When Tucker #43 (of 51 made, with 47 extant) sold for almost $3 million (including fees) at Barrett-Jackson’s Scottsdale auction a few months ago it got a lot of attention. Before that sale, Tuckers have generally changed hands for right around a million dollars plus or minus a couple hundred thou. Now #43 was a particularly nice Tucker, properly restored, and it was being sold by noted collector Ron Pratte, but people still wondered if it set a new price floor for Tuckers. I asked Mark Lieberman, a Detroit area Tucker enthusiast and expert, who has owned a couple of Tuckers and consulted on the restoration of others, about the B-J sale. He said that #43 is one of the best and might be an outlier. Lieberman said to pay attention to the sale of Tucker #34 at the Amelia Island auction, that #34 was an nice but not perfect Tucker and that it’s price would be a better barometer than the Pratte Tucker. Well Gooding’s Amelia Island auction has come and go, and #34 sold for $1.32 million.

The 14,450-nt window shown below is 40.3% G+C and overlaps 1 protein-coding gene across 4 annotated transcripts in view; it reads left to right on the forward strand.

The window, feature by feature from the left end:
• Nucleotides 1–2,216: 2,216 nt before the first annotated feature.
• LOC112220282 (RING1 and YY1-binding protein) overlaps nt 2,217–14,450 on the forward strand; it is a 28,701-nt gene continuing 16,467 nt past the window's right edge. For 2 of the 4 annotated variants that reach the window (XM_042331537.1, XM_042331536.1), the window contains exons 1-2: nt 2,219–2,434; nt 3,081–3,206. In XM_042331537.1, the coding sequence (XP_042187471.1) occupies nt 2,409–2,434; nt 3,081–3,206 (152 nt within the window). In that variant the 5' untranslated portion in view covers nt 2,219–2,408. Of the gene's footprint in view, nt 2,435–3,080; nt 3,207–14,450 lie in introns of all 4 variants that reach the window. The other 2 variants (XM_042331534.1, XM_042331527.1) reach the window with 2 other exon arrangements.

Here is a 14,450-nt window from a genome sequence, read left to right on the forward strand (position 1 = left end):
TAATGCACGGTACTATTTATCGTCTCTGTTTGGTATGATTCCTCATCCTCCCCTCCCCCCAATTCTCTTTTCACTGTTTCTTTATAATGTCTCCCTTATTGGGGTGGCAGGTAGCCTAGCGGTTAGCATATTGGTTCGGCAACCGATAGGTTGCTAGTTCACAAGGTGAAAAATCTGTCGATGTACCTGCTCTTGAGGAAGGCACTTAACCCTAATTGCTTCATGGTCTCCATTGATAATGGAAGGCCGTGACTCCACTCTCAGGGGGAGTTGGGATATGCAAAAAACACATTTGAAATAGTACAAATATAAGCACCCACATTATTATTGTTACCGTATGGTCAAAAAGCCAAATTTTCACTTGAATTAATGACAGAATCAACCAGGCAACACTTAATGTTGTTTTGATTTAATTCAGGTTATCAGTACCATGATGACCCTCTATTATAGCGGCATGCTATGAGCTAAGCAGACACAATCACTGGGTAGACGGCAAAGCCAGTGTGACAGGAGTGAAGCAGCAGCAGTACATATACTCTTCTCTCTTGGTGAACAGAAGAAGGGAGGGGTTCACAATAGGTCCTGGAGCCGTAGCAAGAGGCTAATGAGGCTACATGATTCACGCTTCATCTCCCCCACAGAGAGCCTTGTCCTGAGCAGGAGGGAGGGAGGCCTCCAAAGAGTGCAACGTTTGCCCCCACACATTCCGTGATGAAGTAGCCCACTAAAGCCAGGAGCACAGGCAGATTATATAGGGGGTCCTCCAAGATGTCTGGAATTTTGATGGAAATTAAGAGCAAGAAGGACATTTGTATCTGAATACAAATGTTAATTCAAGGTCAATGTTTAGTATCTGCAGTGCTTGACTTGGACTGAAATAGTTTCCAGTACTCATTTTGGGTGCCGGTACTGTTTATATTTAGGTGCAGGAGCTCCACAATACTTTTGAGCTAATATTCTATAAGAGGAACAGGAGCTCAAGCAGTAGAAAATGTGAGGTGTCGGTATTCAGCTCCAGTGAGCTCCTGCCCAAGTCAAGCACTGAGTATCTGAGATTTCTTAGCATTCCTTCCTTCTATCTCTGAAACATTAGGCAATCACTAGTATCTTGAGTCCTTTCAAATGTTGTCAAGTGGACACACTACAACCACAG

There are many cars that are rarer than a Tucker. The Hudson Italia at the Eyes On Design show last year is one of 26 made, one of 19 that still exists. The SD 396 Beaumont convertible at the same show was one of only 65 made in 1969, and surely not many convertible versions of the Canadian 396 Chevelle have survived. Neither of those cars, though, has the story that the Tucker has. George Lucas and Francis Ford Coppola never made a move about the Hudson Italia.
We’re going to be featuring Tuckers today, starting with #1008, owned by Richard Driehaus’s Chicago Vintage Motor Carriage. CVMC’s curator, Stephen Murphy was gracious enough to give me almost unfettered access to #8, one of the more correct Tuckers around. Many of the surviving Tuckers have been modified to stay on the road, since the unique parts no longer were available. Some parts, for example the rubber suspension components that the Tucker featured, are now being reproduced and the Tucker fleet is slowly being restored to original condition.